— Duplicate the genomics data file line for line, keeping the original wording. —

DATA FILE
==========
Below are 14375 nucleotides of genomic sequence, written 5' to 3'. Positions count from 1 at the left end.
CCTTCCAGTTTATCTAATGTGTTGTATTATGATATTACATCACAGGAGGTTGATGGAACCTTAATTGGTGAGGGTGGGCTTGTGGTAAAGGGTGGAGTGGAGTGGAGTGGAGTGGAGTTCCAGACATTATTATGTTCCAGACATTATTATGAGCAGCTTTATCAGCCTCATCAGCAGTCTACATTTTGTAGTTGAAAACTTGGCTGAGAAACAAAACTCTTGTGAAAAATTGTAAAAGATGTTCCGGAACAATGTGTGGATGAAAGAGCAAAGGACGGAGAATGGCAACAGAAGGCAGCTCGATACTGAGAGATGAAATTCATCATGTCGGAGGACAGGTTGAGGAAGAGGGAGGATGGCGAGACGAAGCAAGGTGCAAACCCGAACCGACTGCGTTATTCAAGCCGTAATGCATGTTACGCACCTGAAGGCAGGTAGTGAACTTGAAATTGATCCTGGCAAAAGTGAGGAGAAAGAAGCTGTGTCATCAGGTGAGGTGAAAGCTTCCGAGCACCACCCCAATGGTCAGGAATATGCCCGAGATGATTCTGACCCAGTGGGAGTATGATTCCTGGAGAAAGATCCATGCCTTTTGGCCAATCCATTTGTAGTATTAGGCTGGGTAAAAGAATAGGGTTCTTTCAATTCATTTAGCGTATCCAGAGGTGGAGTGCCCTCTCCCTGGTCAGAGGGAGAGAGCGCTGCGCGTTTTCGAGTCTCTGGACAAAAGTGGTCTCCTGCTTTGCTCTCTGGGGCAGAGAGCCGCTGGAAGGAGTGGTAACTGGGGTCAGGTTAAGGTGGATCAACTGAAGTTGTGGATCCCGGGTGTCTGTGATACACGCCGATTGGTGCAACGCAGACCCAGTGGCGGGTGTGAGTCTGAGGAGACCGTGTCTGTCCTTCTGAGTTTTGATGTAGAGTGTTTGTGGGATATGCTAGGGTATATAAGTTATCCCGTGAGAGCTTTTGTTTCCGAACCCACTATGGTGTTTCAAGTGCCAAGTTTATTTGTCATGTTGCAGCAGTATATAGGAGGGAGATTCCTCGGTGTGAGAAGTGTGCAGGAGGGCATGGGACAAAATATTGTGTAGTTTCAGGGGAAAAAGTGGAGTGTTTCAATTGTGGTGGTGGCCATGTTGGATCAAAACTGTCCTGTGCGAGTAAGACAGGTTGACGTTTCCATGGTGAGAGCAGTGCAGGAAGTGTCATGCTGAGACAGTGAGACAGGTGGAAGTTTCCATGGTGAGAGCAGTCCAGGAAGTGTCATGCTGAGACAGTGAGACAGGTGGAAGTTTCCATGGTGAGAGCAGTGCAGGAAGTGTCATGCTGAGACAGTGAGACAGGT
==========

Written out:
Below are 14375 nucleotides of genomic sequence, written 5' to 3'. Positions count from 1 at the left end.
CCTTCCAGTTTATCTAATGTGTTGTATTATGATATTACATCACAGGAGGTTGATGGAACCTTAATTGGTGAGGGTGGGCTTGTGGTAAAGGGTGGAGTGGAGTGGAGTGGAGTGGAGTTCCAGACATTATTATGTTCCAGACATTATTATGAGCAGCTTTATCAGCCTCATCAGCAGTCTACATTTTGTAGTTGAAAACTTGGCTGAGAAACAAAACTCTTGTGAAAAATTGTAAAAGATGTTCCGGAACAATGTGTGGATGAAAGAGCAAAGGACGGAGAATGGCAACAGAAGGCAGCTCGATACTGAGAGATGAAATTCATCATGTCGGAGGACAGGTTGAGGAAGAGGGAGGATGGCGAGACGAAGCAAGGTGCAAACCCGAACCGACTGCGTTATTCAAGCCGTAATGCATGTTACGCACCTGAAGGCAGGTAGTGAACTTGAAATTGATCCTGGCAAAAGTGAGGAGAAAGAAGCTGTGTCATCAGGTGAGGTGAAAGCTTCCGAGCACCACCCCAATGGTCAGGAATATGCCCGAGATGATTCTGACCCAGTGGGAGTATGATTCCTGGAGAAAGATCCATGCCTTTTGGCCAATCCATTTGTAGTATTAGGCTGGGTAAAAGAATAGGGTTCTTTCAATTCATTTAGCGTATCCAGAGGTGGAGTGCCCTCTCCCTGGTCAGAGGGAGAGAGCGCTGCGCGTTTTCGAGTCTCTGGACAAAAGTGGTCTCCTGCTTTGCTCTCTGGGGCAGAGAGCCGCTGGAAGGAGTGGTAACTGGGGTCAGGTTAAGGTGGATCAACTGAAGTTGTGGATCCCGGGTGTCTGTGATACACGCCGATTGGTGCAACGCAGACCCAGTGGCGGGTGTGAGTCTGAGGAGACCGTGTCTGTCCTTCTGAGTTTTGATGTAGAGTGTTTGTGGGATATGCTAGGGTATATAAGTTATCCCGTGAGAGCTTTTGTTTCCGAACCCACTATGGTGTTTCAAGTGCCAAGTTTATTTGTCATGTTGCAGCAGTATATAGGAGGGAGATTCCTCGGTGTGAGAAGTGTGCAGGAGGGCATGGGACAAAATATTGTGTAGTTTCAGGGGAAAAAGTGGAGTGTTTCAATTGTGGTGGTGGCCATGTTGGATCAAAACTGTCCTGTGCGAGTAAGACAGGTTGACGTTTCCATGGTGAGAGCAGTGCAGGAAGTGTCATGCTGAGACAGTGAGACAGGTGGAAGTTTCCATGGTGAGAGCAGTCCAGGAAGTGTCATGCTGAGACAGTGAGACAGGTGGAAGTTTCCATGGTGAGAGCAGTGCAGGAAGTGTCATGCTGAGACAGTGAGACAGGT